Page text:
SPRINGFIELD, Ill. (AP) — After the denial of federal disaster assistance, Illinois Gov. Pat Quinn announced the state will be making $45 million available to help local governments recover from November's deadly tornadoes.
Quinn was scheduled to visit two communities especially hit hard: Washington in central Illinois and Brookport in southern Illinois. He blamed the Federal Emergency Management Agency's decision on outdated rules, an issue he raised last month in Washington D.C.
About two dozen tornadoes hit Illinois Nov. 17 damaging and destroying thousands of homes and buildings. Seven people died in the aftermath and injuries played a role in the January death of an eighth person.
Federal aid was given to people and businesses affected, but FEMA denied the state's request for assistance to local governments, which Quinn says have incurred $6.1 million in storm-related expenses. Local governments in the nine counties affected by the tornadoes —Champaign, Douglas, Grundy, Massac, Tazewell, Vermilion, Washington, Wayne and Woodford — would be eligible.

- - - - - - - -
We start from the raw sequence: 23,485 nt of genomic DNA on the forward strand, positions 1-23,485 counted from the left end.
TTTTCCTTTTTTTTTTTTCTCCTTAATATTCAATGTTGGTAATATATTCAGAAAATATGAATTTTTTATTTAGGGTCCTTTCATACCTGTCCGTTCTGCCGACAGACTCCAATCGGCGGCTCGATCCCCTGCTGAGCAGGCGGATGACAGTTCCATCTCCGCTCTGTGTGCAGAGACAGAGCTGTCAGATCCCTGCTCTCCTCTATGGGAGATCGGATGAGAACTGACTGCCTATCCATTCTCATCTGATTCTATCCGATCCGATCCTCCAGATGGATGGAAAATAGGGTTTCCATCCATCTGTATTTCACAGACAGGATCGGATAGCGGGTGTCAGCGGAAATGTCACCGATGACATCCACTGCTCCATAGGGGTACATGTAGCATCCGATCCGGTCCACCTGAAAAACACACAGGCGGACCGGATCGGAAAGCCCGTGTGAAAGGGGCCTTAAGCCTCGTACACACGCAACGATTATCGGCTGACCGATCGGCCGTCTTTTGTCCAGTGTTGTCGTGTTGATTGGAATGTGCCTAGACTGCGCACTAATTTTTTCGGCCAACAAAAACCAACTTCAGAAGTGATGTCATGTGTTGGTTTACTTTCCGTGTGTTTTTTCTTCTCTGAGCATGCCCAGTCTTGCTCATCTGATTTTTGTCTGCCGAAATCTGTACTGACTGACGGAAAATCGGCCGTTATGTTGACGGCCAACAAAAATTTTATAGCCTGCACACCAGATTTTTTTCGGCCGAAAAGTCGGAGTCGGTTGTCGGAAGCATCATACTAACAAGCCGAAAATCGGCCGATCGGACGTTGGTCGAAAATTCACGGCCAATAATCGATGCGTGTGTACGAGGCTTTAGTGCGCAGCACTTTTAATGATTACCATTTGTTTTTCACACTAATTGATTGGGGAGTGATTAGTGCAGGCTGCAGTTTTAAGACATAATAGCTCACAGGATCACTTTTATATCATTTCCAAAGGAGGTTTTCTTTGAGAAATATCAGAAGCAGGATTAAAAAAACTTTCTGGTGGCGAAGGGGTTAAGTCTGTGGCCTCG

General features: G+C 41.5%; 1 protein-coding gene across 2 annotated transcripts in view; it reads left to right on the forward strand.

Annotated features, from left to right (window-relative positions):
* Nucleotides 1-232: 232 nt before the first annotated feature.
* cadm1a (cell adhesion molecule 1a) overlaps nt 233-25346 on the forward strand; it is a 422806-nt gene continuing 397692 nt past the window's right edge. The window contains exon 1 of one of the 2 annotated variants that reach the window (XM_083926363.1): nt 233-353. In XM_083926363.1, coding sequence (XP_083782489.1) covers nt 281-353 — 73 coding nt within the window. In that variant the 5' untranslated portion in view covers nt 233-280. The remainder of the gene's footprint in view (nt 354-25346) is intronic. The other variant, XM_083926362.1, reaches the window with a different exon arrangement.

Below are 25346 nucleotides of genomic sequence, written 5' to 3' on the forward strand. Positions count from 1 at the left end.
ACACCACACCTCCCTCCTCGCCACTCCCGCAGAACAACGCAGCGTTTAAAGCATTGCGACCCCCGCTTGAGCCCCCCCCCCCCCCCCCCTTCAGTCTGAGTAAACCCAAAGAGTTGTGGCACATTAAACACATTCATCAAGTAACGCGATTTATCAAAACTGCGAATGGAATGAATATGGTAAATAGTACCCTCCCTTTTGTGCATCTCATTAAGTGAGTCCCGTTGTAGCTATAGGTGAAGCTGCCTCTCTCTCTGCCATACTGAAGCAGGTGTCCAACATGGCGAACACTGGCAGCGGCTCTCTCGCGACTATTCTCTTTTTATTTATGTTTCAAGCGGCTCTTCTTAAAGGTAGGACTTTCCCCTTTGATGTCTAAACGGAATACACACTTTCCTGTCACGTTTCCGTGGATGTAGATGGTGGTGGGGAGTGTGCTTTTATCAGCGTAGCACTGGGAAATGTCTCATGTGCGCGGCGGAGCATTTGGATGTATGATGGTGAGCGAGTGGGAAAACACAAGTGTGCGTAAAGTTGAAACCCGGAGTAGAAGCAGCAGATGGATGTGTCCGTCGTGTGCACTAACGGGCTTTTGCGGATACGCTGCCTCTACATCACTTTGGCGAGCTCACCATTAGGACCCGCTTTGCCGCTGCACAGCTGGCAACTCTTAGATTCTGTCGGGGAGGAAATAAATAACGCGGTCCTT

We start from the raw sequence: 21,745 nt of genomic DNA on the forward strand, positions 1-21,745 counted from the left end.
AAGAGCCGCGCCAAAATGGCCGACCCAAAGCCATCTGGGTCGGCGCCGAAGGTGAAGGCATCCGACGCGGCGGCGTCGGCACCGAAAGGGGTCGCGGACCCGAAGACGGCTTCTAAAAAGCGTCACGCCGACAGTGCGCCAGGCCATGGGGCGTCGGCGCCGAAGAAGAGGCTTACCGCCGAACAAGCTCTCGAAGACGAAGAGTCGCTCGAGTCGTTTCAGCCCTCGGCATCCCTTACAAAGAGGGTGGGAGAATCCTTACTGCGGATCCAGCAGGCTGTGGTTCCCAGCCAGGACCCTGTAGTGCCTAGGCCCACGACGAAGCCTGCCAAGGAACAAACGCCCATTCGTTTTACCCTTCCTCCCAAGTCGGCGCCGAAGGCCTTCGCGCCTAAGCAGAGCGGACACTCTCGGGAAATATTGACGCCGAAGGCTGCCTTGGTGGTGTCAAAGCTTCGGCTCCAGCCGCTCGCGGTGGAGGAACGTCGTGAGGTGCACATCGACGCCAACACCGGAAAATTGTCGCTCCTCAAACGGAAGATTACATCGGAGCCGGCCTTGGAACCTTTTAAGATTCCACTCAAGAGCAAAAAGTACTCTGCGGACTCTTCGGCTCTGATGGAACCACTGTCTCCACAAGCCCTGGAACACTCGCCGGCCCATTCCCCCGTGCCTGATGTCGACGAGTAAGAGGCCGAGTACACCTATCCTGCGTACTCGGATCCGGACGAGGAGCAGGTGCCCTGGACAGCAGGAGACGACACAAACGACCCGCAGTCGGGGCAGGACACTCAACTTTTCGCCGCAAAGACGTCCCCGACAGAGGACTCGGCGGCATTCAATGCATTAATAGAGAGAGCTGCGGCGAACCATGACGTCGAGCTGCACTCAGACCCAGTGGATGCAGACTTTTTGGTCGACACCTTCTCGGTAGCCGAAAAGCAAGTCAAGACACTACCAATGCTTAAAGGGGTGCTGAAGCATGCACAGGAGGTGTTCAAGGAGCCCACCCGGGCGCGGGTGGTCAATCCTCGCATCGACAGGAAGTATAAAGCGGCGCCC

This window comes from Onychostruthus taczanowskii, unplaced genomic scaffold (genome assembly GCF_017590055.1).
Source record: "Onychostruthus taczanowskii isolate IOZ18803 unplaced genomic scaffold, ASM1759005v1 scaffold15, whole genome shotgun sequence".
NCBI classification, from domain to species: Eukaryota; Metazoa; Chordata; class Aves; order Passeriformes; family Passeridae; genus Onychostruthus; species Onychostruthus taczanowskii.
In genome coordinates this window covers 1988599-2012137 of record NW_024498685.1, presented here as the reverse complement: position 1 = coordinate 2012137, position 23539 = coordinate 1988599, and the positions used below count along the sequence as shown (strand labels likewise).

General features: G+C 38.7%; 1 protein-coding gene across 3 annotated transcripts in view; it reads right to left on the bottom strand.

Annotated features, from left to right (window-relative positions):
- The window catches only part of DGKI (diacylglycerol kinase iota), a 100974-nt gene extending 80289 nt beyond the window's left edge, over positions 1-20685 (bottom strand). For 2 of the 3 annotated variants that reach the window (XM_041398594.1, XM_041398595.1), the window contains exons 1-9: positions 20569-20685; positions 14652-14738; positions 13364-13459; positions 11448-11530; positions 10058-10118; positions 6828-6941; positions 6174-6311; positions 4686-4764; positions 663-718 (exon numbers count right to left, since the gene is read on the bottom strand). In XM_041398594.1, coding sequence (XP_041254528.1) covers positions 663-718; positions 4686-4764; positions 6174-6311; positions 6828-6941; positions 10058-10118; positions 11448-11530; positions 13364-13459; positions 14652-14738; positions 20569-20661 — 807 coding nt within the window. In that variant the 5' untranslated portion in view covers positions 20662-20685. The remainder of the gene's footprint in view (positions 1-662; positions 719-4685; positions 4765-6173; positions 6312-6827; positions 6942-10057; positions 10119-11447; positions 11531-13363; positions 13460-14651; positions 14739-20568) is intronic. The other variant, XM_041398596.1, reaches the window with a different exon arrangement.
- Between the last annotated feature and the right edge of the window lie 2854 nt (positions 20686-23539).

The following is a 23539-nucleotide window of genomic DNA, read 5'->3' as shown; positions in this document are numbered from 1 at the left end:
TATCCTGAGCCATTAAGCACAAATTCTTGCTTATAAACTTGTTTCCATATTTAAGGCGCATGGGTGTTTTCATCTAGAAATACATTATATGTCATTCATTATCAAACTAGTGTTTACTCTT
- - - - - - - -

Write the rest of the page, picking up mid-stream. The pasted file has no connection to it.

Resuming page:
"Our tornado-ravaged communities need help and they need it now," he said in a release. "Recovery won't happen overnight but this aid will help people rebuild their lives."
The money for the state package comes from state several agencies, including the Illinois Emergency Management Agency and the state's Department of Commerce and Economic Opportunity, which will provide up to $19.1 million in state and federal funds for rebuilding infrastructure, among other things.
FEMA also rejected a request for aid in 2012 when a tornado tore through southern Illinois' Harrisburg, killing seven and forcing state agencies to cobble together more than $8 million in aid, Quinn's office said.
Federal officials have said FEMA "carefully considered" Illinois' request but concluded "the public costs associated with the response and recovery efforts were not beyond the combined capabilities of state and local governments such that additional federal assistance is required."